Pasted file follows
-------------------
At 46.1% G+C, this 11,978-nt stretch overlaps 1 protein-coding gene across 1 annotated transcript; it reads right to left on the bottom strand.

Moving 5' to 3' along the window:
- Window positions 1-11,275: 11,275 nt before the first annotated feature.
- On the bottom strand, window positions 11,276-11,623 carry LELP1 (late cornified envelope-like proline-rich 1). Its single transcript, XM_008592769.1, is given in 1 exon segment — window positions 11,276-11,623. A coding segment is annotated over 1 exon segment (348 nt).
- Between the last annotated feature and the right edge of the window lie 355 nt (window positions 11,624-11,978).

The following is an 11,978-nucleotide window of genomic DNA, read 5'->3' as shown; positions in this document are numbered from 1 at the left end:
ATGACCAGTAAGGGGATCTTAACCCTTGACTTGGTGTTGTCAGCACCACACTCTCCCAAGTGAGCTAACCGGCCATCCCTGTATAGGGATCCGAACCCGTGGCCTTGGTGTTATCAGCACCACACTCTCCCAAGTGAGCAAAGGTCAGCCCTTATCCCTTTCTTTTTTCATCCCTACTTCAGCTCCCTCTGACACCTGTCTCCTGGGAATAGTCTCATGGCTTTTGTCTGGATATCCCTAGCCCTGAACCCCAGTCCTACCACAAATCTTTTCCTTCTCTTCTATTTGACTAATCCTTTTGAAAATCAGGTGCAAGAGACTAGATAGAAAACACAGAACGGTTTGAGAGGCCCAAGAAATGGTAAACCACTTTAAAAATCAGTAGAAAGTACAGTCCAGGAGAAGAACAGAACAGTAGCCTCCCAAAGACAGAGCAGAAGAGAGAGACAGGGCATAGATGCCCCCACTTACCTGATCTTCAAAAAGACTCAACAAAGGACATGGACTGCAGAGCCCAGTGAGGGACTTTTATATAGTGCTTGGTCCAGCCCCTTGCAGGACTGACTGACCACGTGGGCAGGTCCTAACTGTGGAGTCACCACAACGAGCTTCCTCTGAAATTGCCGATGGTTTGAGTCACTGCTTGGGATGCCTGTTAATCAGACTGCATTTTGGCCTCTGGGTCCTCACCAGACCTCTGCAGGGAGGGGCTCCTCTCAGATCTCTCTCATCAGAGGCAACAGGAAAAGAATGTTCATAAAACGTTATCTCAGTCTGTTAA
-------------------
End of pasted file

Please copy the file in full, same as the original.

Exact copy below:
At 46.1% G+C, this 11,978-nt stretch overlaps 1 protein-coding gene across 1 annotated transcript; it reads right to left on the bottom strand.

Moving 5' to 3' along the window:
- Window positions 1-11,275: 11,275 nt before the first annotated feature.
- On the bottom strand, window positions 11,276-11,623 carry LELP1 (late cornified envelope-like proline-rich 1). Its single transcript, XM_008592769.1, is given in 1 exon segment — window positions 11,276-11,623. A coding segment is annotated over 1 exon segment (348 nt).
- Between the last annotated feature and the right edge of the window lie 355 nt (window positions 11,624-11,978).

The following is an 11,978-nucleotide window of genomic DNA, read 5'->3' as shown; positions in this document are numbered from 1 at the left end:
ATGACCAGTAAGGGGATCTTAACCCTTGACTTGGTGTTGTCAGCACCACACTCTCCCAAGTGAGCTAACCGGCCATCCCTGTATAGGGATCCGAACCCGTGGCCTTGGTGTTATCAGCACCACACTCTCCCAAGTGAGCAAAGGTCAGCCCTTATCCCTTTCTTTTTTCATCCCTACTTCAGCTCCCTCTGACACCTGTCTCCTGGGAATAGTCTCATGGCTTTTGTCTGGATATCCCTAGCCCTGAACCCCAGTCCTACCACAAATCTTTTCCTTCTCTTCTATTTGACTAATCCTTTTGAAAATCAGGTGCAAGAGACTAGATAGAAAACACAGAACGGTTTGAGAGGCCCAAGAAATGGTAAACCACTTTAAAAATCAGTAGAAAGTACAGTCCAGGAGAAGAACAGAACAGTAGCCTCCCAAAGACAGAGCAGAAGAGAGAGACAGGGCATAGATGCCCCCACTTACCTGATCTTCAAAAAGACTCAACAAAGGACATGGACTGCAGAGCCCAGTGAGGGACTTTTATATAGTGCTTGGTCCAGCCCCTTGCAGGACTGACTGACCACGTGGGCAGGTCCTAACTGTGGAGTCACCACAACGAGCTTCCTCTGAAATTGCCGATGGTTTGAGTCACTGCTTGGGATGCCTGTTAATCAGACTGCATTTTGGCCTCTGGGTCCTCACCAGACCTCTGCAGGGAGGGGCTCCTCTCAGATCTCTCTCATCAGAGGCAACAGGAAAAGAATGTTCATAAAACGTTATCTCAGTCTGTTAA